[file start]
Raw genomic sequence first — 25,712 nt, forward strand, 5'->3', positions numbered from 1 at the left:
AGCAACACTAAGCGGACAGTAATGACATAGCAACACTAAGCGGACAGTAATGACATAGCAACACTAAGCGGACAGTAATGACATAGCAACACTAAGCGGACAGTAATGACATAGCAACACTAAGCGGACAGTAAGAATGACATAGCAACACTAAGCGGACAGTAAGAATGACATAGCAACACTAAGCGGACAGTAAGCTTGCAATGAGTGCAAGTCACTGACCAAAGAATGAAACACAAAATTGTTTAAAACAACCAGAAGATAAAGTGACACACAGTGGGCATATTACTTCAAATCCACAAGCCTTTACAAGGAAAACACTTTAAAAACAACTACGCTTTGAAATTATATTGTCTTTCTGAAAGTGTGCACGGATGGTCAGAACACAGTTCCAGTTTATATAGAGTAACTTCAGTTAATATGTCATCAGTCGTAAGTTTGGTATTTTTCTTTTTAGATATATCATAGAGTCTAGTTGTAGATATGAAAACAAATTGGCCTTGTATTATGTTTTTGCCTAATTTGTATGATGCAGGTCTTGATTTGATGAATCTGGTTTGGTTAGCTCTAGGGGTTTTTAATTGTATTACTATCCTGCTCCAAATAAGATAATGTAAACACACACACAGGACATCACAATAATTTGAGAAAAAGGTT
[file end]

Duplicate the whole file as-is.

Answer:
Raw genomic sequence first — 25,712 nt, forward strand, 5'->3', positions numbered from 1 at the left:
AGCAACACTAAGCGGACAGTAATGACATAGCAACACTAAGCGGACAGTAATGACATAGCAACACTAAGCGGACAGTAATGACATAGCAACACTAAGCGGACAGTAATGACATAGCAACACTAAGCGGACAGTAAGAATGACATAGCAACACTAAGCGGACAGTAAGAATGACATAGCAACACTAAGCGGACAGTAAGCTTGCAATGAGTGCAAGTCACTGACCAAAGAATGAAACACAAAATTGTTTAAAACAACCAGAAGATAAAGTGACACACAGTGGGCATATTACTTCAAATCCACAAGCCTTTACAAGGAAAACACTTTAAAAACAACTACGCTTTGAAATTATATTGTCTTTCTGAAAGTGTGCACGGATGGTCAGAACACAGTTCCAGTTTATATAGAGTAACTTCAGTTAATATGTCATCAGTCGTAAGTTTGGTATTTTTCTTTTTAGATATATCATAGAGTCTAGTTGTAGATATGAAAACAAATTGGCCTTGTATTATGTTTTTGCCTAATTTGTATGATGCAGGTCTTGATTTGATGAATCTGGTTTGGTTAGCTCTAGGGGTTTTTAATTGTATTACTATCCTGCTCCAAATAAGATAATGTAAACACACACACAGGACATCACAATAATTTGAGAAAAAGGTT